An Overview of Conduct Risk
How Does Conduct Risk Manifest and What Are Its Root Causes?
What Are the Driving Forces of and Who Owns Conduct Risk?
Scope and Ownership within the Business
Conduct Risk in Financial Services: Lessons from the Hospitality and Leisure Industry
Ethical Culture: What, Why and How?
Language and Conduct Risk: Limited Language – Big Blind Spots
An Anthropological Perspective on Conduct Risk
Identifying and Measuring Conduct Risk
Risk Appetite Setting and Modelling Conduct Risk
The Effect of Conduct Risk Losses on Reputation
Bringing the Customer Back to the Foreground: The End of Conduct Risk?
Managing Conduct Risk
Closing Comments on the Future of Conduct Risk
Some firms’ cultures, processes and products have been designed to enable them to profit from consumer errors and to exploit their superior access to, or understanding of, information on financial products and services. This can mean that the consumer may not be getting what they need and that firms do not act in the consumers’ best interests, eg, where incentives are designed to promote the short-term interests of the firms rather than the long-term interests of the consumer.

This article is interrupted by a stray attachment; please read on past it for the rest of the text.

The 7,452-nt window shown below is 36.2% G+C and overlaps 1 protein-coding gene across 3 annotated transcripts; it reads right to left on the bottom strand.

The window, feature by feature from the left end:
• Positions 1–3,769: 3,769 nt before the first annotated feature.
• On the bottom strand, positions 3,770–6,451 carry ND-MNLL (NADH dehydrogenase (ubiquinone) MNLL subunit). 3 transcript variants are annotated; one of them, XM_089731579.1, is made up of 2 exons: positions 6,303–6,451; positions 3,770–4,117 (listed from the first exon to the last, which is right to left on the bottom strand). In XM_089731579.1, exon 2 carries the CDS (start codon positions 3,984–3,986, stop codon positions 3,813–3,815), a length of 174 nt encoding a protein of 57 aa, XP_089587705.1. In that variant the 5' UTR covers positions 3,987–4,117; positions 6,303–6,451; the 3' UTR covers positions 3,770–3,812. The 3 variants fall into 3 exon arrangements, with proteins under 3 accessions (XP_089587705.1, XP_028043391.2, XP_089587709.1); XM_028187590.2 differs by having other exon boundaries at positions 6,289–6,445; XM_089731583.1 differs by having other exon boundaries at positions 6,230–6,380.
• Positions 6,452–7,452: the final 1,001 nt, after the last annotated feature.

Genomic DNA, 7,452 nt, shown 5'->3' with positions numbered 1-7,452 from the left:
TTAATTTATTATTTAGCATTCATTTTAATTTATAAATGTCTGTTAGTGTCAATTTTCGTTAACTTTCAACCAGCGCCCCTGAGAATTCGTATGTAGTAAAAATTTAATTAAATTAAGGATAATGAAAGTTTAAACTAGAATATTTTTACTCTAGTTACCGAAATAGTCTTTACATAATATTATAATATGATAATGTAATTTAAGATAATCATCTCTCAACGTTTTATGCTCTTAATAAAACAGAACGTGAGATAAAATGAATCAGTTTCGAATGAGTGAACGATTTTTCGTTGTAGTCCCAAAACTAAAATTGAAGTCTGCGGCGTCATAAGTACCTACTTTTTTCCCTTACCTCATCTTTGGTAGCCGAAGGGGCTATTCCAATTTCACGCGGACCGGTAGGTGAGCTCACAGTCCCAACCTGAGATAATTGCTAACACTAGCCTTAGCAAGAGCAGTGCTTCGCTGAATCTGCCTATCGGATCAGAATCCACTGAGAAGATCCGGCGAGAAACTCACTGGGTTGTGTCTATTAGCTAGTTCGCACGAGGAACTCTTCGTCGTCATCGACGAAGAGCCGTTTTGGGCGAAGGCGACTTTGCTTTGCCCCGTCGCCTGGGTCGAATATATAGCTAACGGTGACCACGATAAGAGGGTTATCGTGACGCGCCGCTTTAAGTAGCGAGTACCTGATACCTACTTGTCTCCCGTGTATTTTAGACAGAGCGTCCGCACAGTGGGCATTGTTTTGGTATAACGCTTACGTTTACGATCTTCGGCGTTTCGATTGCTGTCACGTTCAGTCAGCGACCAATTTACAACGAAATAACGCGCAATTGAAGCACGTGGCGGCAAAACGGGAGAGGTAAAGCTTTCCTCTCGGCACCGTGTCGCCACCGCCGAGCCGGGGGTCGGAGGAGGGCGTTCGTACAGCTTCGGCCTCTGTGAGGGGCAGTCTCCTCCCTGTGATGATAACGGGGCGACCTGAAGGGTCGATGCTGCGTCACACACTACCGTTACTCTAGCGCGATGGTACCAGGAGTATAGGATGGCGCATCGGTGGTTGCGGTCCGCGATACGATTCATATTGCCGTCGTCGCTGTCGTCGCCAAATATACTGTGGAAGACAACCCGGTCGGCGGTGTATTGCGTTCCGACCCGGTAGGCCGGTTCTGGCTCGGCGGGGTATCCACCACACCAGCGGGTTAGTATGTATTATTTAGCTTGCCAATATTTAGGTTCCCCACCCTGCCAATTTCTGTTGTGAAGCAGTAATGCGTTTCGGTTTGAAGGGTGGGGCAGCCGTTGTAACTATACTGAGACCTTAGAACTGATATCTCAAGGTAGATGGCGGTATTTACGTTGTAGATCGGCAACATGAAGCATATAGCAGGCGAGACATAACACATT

Financial Conduct Authority “Conduct Risk Outlook 2013”
In this chapter we shall discuss:
- the business model, looking at both the impact of the business model on conduct risk management and the impact conduct risk can have on the business model;
- reducing complexity and introducing conduct risk management into the business model;
- ownership of conduct risk within the business, focusing on responsibilities and accountabilities.
Financial Services Authority (2011) defined conduct risk as “the risk that firm behaviour will result in poor outcomes for customers”. Conduct risk evolved in many ways from the FSA work on treating customers fairly (TCF). Following the financial crisis